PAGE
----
Soggy mittens and socks lurked under the seats afterwards, and sticky cups and crumpled lunch bags.

We drove on long trips as a family, sometimes with an extra cousin or two. On the way home from a Christmas trip to Minnesota, we inched along an icy Wyoming highway while the teens in the back seat quietly repeated the 23rd Psalm until we finally reached a safe place to spend the night.

Our daughter Amy and her friend Carrie cooked for a harvest crew one summer and used the van to haul groceries from the store and hot food to the field. One evening, our huge old dog, Hansie, disappeared. Overnight and into the next day, we worried and searched. Finally, I felt a strange compulsion to look inside the van. I slid open the door and there he was, having slipped inside and behind the back seat while Amy was unloading groceries.

In an old photo, I see our children climbing into the van, parked under the oak tree on a snowy day, with Hansie looking on.

Acorns dropping on the roof of the van were always the sign of summer’s end. One night, the oak tree quietly fell over, sprawling its gnarly branches over the driveway and yard, engulfing the van in its heavy embrace. Miraculously, when the tree was cut up and hauled away, the van still could be used. We replaced the broken windows and tried to pry out the dents. It served us for another eight years.

Soon after the tree fell, Hansie also collapsed. Friends helped me place him on blankets behind the back seat, and I drove him to the veterinarian to be put down. Then I drove him home to be buried, crying all the way.

One by one, the kids grew up and bought their own cars. We still loaned out the van, but it grew less and less reliable, and when the engine finally gave out, we decided it was too old to repair. A friend bought it and hauled it away to be recycled.

A faithful and reliable means of transportation is no small thing, nor is taking a group of people from here to there and back in warmth and safety. The van was the Lord’s, but the experiences were ours, and the travels and destinations. The stories are ours as well, and all the conversations, and 18 years of memories still trailing on behind.


  1. I thoroughly enjoyed your story about your van. I have a 2005 Buick LeSabre, that has been with us for every Army move and vacation, except Korea. It has 170,000 miles now, and I love it. In fact, I like it so much, that when we traded it in, I went and bought it back four months later:-) Thank you for sharing your memories with us.

    1. That is funny! But I fully understand your buying it back!

  2. Thoughtful and nostalgic because the van was the Lord’s and the writer brought it to life. I will never look at our vehicles the same=). Thanks Dorcas!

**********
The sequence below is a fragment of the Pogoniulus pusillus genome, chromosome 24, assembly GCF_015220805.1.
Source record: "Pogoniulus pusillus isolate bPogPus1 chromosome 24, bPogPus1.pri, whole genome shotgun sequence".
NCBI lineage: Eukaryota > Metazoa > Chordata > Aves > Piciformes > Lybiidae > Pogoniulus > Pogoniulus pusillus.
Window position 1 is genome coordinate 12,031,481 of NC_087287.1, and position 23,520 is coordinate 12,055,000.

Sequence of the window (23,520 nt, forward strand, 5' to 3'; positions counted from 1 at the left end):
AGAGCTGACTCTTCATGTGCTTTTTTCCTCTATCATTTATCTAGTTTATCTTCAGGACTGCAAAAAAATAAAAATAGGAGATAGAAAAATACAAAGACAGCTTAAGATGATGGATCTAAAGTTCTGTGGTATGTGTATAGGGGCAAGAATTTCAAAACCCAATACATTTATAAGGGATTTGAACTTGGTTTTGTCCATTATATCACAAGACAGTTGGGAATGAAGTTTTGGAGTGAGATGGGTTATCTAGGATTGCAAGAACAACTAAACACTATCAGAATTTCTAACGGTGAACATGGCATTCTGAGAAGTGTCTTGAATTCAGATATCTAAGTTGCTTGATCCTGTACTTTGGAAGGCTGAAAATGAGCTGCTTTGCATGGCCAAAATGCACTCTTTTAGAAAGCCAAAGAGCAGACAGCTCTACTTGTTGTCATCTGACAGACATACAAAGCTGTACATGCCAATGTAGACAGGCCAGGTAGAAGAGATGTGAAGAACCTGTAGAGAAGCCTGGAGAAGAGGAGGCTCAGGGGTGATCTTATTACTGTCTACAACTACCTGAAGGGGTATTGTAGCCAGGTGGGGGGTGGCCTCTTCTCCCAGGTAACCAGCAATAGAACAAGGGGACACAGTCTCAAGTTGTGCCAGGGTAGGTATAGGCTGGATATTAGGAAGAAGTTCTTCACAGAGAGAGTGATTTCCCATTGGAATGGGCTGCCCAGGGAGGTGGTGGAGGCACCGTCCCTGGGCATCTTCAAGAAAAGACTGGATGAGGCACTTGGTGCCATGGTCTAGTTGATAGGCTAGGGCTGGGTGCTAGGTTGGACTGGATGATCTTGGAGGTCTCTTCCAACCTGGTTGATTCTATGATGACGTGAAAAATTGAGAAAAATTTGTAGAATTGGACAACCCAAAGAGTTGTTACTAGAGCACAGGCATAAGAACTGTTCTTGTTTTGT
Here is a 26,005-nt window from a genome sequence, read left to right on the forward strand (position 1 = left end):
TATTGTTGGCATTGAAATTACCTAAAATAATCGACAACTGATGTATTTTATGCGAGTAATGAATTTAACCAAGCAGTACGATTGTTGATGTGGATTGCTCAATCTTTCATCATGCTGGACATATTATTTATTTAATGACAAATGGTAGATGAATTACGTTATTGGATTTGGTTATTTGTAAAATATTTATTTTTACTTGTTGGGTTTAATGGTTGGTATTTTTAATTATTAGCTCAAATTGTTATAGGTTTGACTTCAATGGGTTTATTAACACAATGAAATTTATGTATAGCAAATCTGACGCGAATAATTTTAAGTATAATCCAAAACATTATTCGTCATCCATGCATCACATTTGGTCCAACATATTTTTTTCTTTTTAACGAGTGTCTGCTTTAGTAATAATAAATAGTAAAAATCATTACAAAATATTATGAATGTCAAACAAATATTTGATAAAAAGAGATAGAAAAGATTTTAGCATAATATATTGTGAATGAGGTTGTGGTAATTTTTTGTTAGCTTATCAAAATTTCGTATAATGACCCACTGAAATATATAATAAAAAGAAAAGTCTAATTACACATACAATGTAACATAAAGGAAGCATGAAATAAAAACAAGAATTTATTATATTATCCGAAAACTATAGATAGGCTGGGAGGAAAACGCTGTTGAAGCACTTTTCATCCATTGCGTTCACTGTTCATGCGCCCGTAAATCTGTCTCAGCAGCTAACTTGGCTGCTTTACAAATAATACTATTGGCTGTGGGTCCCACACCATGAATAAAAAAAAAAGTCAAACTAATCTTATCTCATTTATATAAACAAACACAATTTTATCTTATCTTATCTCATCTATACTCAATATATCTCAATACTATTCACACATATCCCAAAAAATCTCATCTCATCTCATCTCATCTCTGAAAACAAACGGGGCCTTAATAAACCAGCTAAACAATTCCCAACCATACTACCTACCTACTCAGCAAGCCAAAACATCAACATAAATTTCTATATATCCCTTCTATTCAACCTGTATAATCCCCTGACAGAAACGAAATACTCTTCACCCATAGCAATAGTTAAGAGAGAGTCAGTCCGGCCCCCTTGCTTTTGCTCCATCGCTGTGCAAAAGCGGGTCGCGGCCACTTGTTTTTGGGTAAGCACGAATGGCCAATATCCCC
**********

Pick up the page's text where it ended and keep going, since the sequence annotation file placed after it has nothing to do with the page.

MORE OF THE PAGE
3. Years ago I was teaching VBS in the hills if Arkansas. Maynard, one of the other other teachers, hauled students in his car on those rough roads. When someone asked him if it doesn't bother him to put so much wear on his car, he replied, "It's the Lord's car." That phrase has often been an inspiration to me, to hold my possessions loosely. LRM

    1. I like that. I could be wrong, but I felt like our van, because it was the Lord's, survived a lot more than a normal van would have.

  4. As usual, your story is touching. Your van, like a steady and faithful old friend, heard all conversations, but repeated no secrets. It may even have wept with you on that final painful trip with Hansie. The picture of the children and Hansie leaving tracks in the snow in your driveway is a priceless keepsake with the van in the background. I also especially like the picture where the gnarled old branches of the fallen tree seem to embrace the van as if in a farewell hug (eight years early). Thank you for sharing.

  5. Hi, Dorcas! I just wanted to tell you, I drove past your Sparrow's Nest this afternoon! Before you get creeped out, I'll tell you that I have a business in Junction City, so I'm in the area quite a bit. This afternoon, I was checking out a tip about short-eared owls on Diamond Hill Road east of the freeway. Got some great pictures and was heading back to JC, but I like to drive around on all the little back roads and see if I can scare up a hawk or an eagle or something. Decided to turn on a road I'd never been on before...the sign said it led to Halsey. As I turned the corner, I saw the Mennonite Church. Then I began passing those gorgeous, neat as a pin Mennonite homesteads, and I thought, "I wonder if Dorcas lives around here somewhere?" Kept peering into the trees to see if I could spot your writing cottage...and there it was! Don't worry...I won't drop in! I just thought it was cool to "connect" (almost) with someone I "know" from the blogosphere. :)